Austria, Best Eats
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Best Eats – Vienna

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Relaxing in the sun, overlooking the Viennese wine country I take a sip from my elderberry sparkling wine and wait for the waiter to bring our traditional lunch to the table. We’ve ordered a Würstl sausage with mustard and it arrives with a dense rye bread and a mound of shredded cheese. “Let’s get amongst it” I declare to my husband and slice off a piece of sausage, add some cheese to my fork, dip it into the mustard and pop it in my mouth.

Instantly my brain is whirring as if it’s on fire. A zinging sensation runs along my sinuses over my skull and down my spine. My eyes tighten shut as my brain scrambles for an answer of what’s happening. I can’t breathe, I can’t talk (a probable first for me) and I’m gasping for air. Skip breaks into hysterical laughter upon witnessing my pain, he seems to know something I don’t. As the pain subsides I’m frowning at him now still unsure of what just happened. He’s still laughing as he says “Honey you just inhaled a huge tablespoon of grated horseradish. Maybe you should reconsider getting amongst it!”

It’s fair to see this is the only time Austrian food surprised me. The boiled meats, bland vegetables and even the schnitzels were underwhelming, but this isn’t a blog about critiquing food. It’s about sharing the best places we’ve eaten so that others can enjoy the same culinary satisfaction that we have. So, the positives…the Austrian’s make great sweets, they’re considerate of your hydration and serve a glass of water with every coffee, their lagers are crisp, golden and cheap and there is plenty of international cuisine to feast on! Sacher_Torte

Hasir – Turkish cuisine

The Turks are the third largest ethnic group in Austria and they did the country a huge favour by bringing their delicious fare along with them. The cold appetizer has three tasty dips of hummus, green onion salsa and dill yoghurt along with olives and dolma. The sausage pide is packed with gorgeous garlic flavour, I LOVED it, but you might want avoid it if you’re on a first date! The mixed grill plate has a medley of lamb, beef and chicken that comes with salad and either rice or chips. They also have the best falafel I’ve ever eaten. After your meal the hospitable staff will offer you a traditional alcohol aperitif called Rakia, a potent anise liqueur. The Rakia isn’t quite as hospitable, I liken it to drinking hot gasoline. Avoid the Rakia but definitely visit Hasir’s.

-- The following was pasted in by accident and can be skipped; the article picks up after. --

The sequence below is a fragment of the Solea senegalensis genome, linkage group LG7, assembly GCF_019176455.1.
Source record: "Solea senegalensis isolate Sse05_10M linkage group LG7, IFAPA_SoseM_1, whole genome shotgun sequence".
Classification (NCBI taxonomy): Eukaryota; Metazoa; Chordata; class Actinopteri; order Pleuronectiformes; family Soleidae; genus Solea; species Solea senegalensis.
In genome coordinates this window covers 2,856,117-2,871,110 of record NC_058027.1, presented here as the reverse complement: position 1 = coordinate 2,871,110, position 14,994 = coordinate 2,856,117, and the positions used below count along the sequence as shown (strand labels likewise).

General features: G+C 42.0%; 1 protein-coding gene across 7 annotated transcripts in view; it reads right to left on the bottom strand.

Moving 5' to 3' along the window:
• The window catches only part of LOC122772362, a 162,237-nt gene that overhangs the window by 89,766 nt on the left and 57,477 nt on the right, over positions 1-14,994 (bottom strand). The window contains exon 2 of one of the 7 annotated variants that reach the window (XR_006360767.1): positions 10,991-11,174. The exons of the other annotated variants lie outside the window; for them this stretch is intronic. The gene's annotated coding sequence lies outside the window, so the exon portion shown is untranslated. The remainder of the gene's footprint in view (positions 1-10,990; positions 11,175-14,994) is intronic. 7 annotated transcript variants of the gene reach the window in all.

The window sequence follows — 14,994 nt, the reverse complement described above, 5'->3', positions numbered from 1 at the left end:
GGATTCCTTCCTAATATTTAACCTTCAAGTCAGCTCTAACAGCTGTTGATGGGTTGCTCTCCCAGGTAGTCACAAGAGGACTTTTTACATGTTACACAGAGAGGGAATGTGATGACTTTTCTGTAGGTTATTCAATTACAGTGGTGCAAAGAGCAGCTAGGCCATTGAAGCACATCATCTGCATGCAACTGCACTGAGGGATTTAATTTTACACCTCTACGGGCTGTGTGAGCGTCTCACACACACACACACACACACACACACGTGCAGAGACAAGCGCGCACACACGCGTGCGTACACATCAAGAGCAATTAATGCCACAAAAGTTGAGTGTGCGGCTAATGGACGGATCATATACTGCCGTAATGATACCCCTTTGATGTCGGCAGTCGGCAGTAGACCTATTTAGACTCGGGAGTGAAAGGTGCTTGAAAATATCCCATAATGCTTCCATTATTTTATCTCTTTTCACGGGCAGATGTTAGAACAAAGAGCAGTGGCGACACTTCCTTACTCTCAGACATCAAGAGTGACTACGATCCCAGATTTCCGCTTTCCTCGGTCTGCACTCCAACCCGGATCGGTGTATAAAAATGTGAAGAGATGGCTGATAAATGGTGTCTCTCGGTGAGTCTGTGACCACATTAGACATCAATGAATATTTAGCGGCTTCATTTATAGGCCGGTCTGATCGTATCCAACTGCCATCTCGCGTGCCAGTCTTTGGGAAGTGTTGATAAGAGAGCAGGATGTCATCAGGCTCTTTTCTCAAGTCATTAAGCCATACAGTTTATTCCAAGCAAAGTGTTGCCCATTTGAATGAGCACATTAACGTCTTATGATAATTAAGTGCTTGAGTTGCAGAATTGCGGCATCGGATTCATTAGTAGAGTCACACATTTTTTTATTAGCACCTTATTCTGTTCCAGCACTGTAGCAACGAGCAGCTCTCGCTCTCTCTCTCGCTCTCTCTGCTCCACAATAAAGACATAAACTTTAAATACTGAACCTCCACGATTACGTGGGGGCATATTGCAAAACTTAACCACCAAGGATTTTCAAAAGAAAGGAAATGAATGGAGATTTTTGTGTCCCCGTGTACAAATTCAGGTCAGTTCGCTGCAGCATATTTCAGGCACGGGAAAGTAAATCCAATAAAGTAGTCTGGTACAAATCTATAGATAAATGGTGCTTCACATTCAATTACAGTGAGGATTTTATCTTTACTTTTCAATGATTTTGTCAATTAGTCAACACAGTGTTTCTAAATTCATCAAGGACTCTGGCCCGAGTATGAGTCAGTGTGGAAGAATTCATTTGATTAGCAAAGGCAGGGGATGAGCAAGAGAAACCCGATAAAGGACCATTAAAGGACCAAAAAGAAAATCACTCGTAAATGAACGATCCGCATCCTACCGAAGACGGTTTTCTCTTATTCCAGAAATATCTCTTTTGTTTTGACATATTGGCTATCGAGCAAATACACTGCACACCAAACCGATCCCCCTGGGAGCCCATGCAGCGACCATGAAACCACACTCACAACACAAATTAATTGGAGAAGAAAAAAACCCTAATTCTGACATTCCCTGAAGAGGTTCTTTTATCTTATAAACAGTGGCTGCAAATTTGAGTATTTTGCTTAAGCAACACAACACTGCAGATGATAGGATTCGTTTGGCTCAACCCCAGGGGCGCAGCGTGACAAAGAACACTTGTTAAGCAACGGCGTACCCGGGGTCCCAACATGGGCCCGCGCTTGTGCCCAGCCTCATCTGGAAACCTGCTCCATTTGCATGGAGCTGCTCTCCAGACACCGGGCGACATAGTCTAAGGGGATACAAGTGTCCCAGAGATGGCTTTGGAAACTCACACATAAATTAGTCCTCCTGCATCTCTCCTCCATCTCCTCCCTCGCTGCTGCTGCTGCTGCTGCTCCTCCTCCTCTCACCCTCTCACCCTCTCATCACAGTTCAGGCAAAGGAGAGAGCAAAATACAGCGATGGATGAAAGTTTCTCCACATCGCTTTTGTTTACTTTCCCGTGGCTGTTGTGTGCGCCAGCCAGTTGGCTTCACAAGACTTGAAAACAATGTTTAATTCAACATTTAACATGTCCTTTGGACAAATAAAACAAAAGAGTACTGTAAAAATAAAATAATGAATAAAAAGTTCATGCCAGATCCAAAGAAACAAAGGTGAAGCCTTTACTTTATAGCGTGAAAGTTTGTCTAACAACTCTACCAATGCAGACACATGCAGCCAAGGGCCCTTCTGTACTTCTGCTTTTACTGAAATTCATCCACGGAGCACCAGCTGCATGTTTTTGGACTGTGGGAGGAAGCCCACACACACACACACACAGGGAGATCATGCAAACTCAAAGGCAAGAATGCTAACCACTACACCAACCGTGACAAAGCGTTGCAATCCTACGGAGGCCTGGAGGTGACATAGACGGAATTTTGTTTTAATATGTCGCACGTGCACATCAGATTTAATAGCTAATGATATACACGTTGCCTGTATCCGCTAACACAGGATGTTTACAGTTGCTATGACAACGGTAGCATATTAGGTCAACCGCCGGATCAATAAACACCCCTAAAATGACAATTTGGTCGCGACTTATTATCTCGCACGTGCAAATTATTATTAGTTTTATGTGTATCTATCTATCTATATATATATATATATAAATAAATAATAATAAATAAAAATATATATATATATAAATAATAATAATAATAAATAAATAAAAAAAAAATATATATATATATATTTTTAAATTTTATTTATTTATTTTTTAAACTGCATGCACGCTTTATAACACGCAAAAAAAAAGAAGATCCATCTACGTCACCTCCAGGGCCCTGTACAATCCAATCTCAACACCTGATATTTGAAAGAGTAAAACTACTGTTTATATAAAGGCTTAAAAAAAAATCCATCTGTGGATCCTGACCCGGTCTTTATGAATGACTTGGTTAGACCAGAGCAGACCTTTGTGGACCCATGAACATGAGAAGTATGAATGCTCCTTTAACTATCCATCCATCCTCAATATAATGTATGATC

Ullmann’s – cafe

We struck it lucky with this little gem, located opposite the hotel and the location for many hours of blog writing and re-writing. A simplistic and modern interior fit out of grey, white and yellow with minor pops of purple here and there. Set breakfasts are fantastic with the New Yorker being my go to fave. A bagel with cream cheese, scrambled eggs and chives, a glass of juice and an espresso for euros 5.70. Add a side of bacon for only 1.5 euros. (No wonder my clothes aren’t fitting) My only advice is try the food before you add salt, I learnt the hard way by salting already well salted scrambled eggs – wince. The front cabinet is a rainbow of cakes, pastries, hand-made chocolates and open sandwiches lined up and ready to be eaten.

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Li’s Cooking Asia Dream – Asian fusion

We ate here six times in six weeks, enough said. Located in Naschmarkt, the menu is super affordable and the food is sublime! Diners receive complimentary long cylindrical gyozas and a piece of sushi called ‘Japan girl’ with crispy tempura prawn inside, rice and seaweed on the outside, rolled in sesame seeds with a slice of salmon sashimi on top with mango sauce drizzled all over it…drool, this dish is heavenly. Assemble your own duck pancakes, try the pineapple fried rice or crispy king prawns with a salted shallot crumb and you will be oohing and ahhing the whole time. Tapioca beads with coconut milk is a complimentary dessert. They aren’t open Sundays so plan ahead. No need to book and you can sit inside or out. (Special thanks to the lovely Jeni Dennison for her pic of the sushi and sashimi boat below.)

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Stiegl Keller – Salzburg

From Vienna travel west for 3 hours by train to arrive at quaint little Salzburg. Walk towards the eye-catching Festung Hohensalzburg, a fortress built in 1077, take the cable car up the mountain and get a fantastic view of Salzburg while you’re here. There are signs for Stiegl Keller so follow those and you will find yourself in a lovely outdoor courtyard enjoying some very nice golden lagers. The potato rosti with smoked salmon and caper berries was one of the best meals I had in Austria. More to come on Salzburg in my next post for Fork and Fiction!

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